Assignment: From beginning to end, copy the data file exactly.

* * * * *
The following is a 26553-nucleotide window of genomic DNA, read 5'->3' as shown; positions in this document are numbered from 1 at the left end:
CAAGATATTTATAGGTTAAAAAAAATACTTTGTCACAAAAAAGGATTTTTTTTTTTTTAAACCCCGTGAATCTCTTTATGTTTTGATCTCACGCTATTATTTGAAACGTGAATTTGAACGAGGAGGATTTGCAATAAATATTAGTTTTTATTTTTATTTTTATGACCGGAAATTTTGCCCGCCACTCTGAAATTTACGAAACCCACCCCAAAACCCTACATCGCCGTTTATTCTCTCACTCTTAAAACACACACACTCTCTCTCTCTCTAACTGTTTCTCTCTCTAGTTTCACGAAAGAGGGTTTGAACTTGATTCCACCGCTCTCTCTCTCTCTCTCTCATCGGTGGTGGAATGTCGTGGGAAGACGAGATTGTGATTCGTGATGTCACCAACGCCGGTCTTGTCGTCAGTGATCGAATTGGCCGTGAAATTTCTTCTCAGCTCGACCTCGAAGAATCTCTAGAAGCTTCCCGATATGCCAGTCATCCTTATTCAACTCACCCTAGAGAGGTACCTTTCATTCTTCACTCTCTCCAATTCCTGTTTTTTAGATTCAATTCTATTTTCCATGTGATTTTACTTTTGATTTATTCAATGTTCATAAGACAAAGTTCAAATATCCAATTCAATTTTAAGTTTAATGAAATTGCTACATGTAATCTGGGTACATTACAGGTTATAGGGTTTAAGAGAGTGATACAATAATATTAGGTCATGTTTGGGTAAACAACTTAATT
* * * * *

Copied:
The following is a 26553-nucleotide window of genomic DNA, read 5'->3' as shown; positions in this document are numbered from 1 at the left end:
CAAGATATTTATAGGTTAAAAAAAATACTTTGTCACAAAAAAGGATTTTTTTTTTTTTAAACCCCGTGAATCTCTTTATGTTTTGATCTCACGCTATTATTTGAAACGTGAATTTGAACGAGGAGGATTTGCAATAAATATTAGTTTTTATTTTTATTTTTATGACCGGAAATTTTGCCCGCCACTCTGAAATTTACGAAACCCACCCCAAAACCCTACATCGCCGTTTATTCTCTCACTCTTAAAACACACACACTCTCTCTCTCTCTAACTGTTTCTCTCTCTAGTTTCACGAAAGAGGGTTTGAACTTGATTCCACCGCTCTCTCTCTCTCTCTCTCATCGGTGGTGGAATGTCGTGGGAAGACGAGATTGTGATTCGTGATGTCACCAACGCCGGTCTTGTCGTCAGTGATCGAATTGGCCGTGAAATTTCTTCTCAGCTCGACCTCGAAGAATCTCTAGAAGCTTCCCGATATGCCAGTCATCCTTATTCAACTCACCCTAGAGAGGTACCTTTCATTCTTCACTCTCTCCAATTCCTGTTTTTTAGATTCAATTCTATTTTCCATGTGATTTTACTTTTGATTTATTCAATGTTCATAAGACAAAGTTCAAATATCCAATTCAATTTTAAGTTTAATGAAATTGCTACATGTAATCTGGGTACATTACAGGTTATAGGGTTTAAGAGAGTGATACAATAATATTAGGTCATGTTTGGGTAAACAACTTAATT